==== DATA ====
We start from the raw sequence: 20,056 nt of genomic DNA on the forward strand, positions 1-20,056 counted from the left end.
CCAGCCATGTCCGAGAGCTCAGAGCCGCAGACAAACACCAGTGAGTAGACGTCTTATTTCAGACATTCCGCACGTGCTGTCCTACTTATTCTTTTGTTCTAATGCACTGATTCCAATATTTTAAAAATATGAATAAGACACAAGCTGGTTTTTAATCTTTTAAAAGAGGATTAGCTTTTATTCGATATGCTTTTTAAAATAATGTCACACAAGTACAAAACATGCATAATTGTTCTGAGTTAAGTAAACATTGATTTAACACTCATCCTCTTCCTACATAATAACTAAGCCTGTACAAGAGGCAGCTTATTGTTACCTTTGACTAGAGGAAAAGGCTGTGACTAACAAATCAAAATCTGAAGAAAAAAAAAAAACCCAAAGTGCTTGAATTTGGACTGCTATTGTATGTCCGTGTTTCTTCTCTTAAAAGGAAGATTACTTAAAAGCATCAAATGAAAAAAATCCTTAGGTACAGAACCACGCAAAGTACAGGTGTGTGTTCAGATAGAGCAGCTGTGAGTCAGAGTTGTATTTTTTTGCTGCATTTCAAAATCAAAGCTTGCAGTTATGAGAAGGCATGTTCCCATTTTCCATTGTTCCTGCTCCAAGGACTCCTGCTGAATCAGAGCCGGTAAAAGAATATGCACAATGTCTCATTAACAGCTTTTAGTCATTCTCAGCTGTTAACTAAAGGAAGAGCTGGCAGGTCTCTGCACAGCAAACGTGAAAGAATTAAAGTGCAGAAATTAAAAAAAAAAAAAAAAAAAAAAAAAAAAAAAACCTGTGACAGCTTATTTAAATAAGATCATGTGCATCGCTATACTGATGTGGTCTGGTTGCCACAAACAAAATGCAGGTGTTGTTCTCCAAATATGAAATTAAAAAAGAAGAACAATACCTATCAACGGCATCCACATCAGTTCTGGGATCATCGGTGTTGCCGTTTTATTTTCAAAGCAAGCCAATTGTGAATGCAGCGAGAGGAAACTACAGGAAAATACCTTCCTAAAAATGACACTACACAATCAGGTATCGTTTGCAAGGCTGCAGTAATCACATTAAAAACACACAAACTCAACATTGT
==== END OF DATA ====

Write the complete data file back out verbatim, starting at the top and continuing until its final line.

We start from the raw sequence: 20,056 nt of genomic DNA on the forward strand, positions 1-20,056 counted from the left end.
CCAGCCATGTCCGAGAGCTCAGAGCCGCAGACAAACACCAGTGAGTAGACGTCTTATTTCAGACATTCCGCACGTGCTGTCCTACTTATTCTTTTGTTCTAATGCACTGATTCCAATATTTTAAAAATATGAATAAGACACAAGCTGGTTTTTAATCTTTTAAAAGAGGATTAGCTTTTATTCGATATGCTTTTTAAAATAATGTCACACAAGTACAAAACATGCATAATTGTTCTGAGTTAAGTAAACATTGATTTAACACTCATCCTCTTCCTACATAATAACTAAGCCTGTACAAGAGGCAGCTTATTGTTACCTTTGACTAGAGGAAAAGGCTGTGACTAACAAATCAAAATCTGAAGAAAAAAAAAAAACCCAAAGTGCTTGAATTTGGACTGCTATTGTATGTCCGTGTTTCTTCTCTTAAAAGGAAGATTACTTAAAAGCATCAAATGAAAAAAATCCTTAGGTACAGAACCACGCAAAGTACAGGTGTGTGTTCAGATAGAGCAGCTGTGAGTCAGAGTTGTATTTTTTTGCTGCATTTCAAAATCAAAGCTTGCAGTTATGAGAAGGCATGTTCCCATTTTCCATTGTTCCTGCTCCAAGGACTCCTGCTGAATCAGAGCCGGTAAAAGAATATGCACAATGTCTCATTAACAGCTTTTAGTCATTCTCAGCTGTTAACTAAAGGAAGAGCTGGCAGGTCTCTGCACAGCAAACGTGAAAGAATTAAAGTGCAGAAATTAAAAAAAAAAAAAAAAAAAAAAAAAAAAAAAACCTGTGACAGCTTATTTAAATAAGATCATGTGCATCGCTATACTGATGTGGTCTGGTTGCCACAAACAAAATGCAGGTGTTGTTCTCCAAATATGAAATTAAAAAAGAAGAACAATACCTATCAACGGCATCCACATCAGTTCTGGGATCATCGGTGTTGCCGTTTTATTTTCAAAGCAAGCCAATTGTGAATGCAGCGAGAGGAAACTACAGGAAAATACCTTCCTAAAAATGACACTACACAATCAGGTATCGTTTGCAAGGCTGCAGTAATCACATTAAAAACACACAAACTCAACATTGT